pg 373 #7c

-Properties of Alkanes:

Alkanes contain only covalent bonding without any major difference in polarity (no dipoles). Therefore the only type of intermolecular bonding that exists is London dispersion. The larger the molecule the more London dispersion force and therefore the more likely it will be a condensed state (liquid or solid). Since there is very little intermolecular bonding (compared to some other molecules) the smaller alkanes are gases at SATP.

(#of carbon ) / Boiling point range(oC) / Examples of uses
1-4 / below 0 / Gases: used for fuels to cook and heat homes
5-16 / 30-275 / Liquids: used for automotive, diesel, and jet engine fuels: also used as raw material for the petrochemical industry
16-22 / over 250 / Heavy liquids: used for oil furnaces and lubricating oils; also used as raw materials to break down into smaller molecules
Over 18 / Over 400 / Semi-solids: used for lubricating greases and paraffin waxes to make candles, waxed paper, and cosmetics
Over 26 / Over 500 / Solid residues: used for asphalts and tars in the paving and roofing industries

Pg 375 table 5

Another result of being non-polar is that they are insoluble in water. Water is very polar and ‘like dissolves like’ therefore alkanes are soluble in other organic (or non-polar) solvents but NOT polar substances like water.

Homologous series- same functional group (general structure) but differ in their length.

You need to be able to describe how properties change within a homologous series.

Nelson q pg 373 #6,7,10

Lesson 3: Cycloalkanes, Alkenes and Alkynes

Cycloalkanes and AlkenesCnH2n

Cycloalkanes: If a hydrogen is removed off of each end of an alkane, the ends can be joined to make a cycloalkane. It consists of all single bonded carbons in a ring. (saturated!!) These too can be branched.

Naming them is similar to alkanes except the root name has the prefix ‘cyclo’ in front of it. The branches still have the lowest ‘address’ or number to them, and with a ring format, one of the branches will always have the number ‘1’.


Properties: - higher b.p. and density than corresponding alkane (more compact)

-small ones are more reactive because of restrictive bond angles (C3-5)


Alkenes: -have at least one double bond in them - unsaturated

This spot with the double bond is inflexible (rigid) and also unstable. This makes it more reactive (less stable) than its corresponding alkane.

Naming them is similar to alkanes except

-the longest (parent) chain MUST have the double bond(s) in it.

-the double bond also has to have an ‘address’ and takes priority over the branches therefore the double bond MUST have the lowest possible number when numbering the chain.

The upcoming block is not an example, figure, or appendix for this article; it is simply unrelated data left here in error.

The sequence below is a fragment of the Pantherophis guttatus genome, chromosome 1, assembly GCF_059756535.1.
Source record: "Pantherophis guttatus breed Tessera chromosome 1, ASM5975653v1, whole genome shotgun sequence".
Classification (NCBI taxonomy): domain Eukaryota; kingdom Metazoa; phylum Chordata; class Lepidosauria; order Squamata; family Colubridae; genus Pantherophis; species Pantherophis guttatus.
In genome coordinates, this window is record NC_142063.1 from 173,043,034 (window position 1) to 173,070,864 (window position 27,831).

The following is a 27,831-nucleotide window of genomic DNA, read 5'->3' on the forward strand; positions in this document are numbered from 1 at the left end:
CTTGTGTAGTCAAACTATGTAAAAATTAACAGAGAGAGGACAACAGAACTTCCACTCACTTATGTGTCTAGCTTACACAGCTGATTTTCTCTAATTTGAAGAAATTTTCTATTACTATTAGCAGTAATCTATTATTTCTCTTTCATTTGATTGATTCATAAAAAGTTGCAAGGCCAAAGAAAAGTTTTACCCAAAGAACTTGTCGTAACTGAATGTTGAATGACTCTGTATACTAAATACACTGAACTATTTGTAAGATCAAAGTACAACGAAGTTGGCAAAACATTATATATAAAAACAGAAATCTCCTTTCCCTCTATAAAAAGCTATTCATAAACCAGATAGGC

-the parent chain ends in the address-‘ene’.

-multiple double bonds need addresses and prefixes before the ‘ene’. Eg. but-1,3-diene

Exception: ethylene

The properties of alkenes are very similar to their corresponding alkane except that their boiling points are even slightly lower because of less atoms (electrons) and therefore less London dispersion than the alkane with the same # of carbons.


*for each double bond or ring structure their empirical formula drops by two hydrogen


-Organic compounds containing carbon-carbon triple bonds (unsaturated)

-Named with the same rules as alkenes but ending in ‘yne’.

Exception is also the two carbon structure which is called ‘acetylene’ instead of ethyne

Properties are similar to their corresponding alkanes and alkenes except that their boiling points are actually higher than their corresponding alkane. They have fewer electrons (less LD) but their rigid linear structure and nature of the triple bond cause them to attract one another more and therefore a tighter structure and higher boiling point are a result.

Nelson pg 377#1-7 (omit 6)

Lesson 4: Structural Isomers

  • You will define structural isomerism as compounds having the same molecular formulas, but with different structural formulas, and relate the structures to variations in the properties of the isomers
  • You will build molecular models depicting the structures of selected organic and inorganic compounds

A structural isomer has the same empirical chemical formula but a different structure (shape). It would therefore be named differently! The name and structure identifies the isomer.

The physical properties of structural isomers are different. The more highly branched the hydrocarbon is, the lower its boiling point compared with its structural isomers.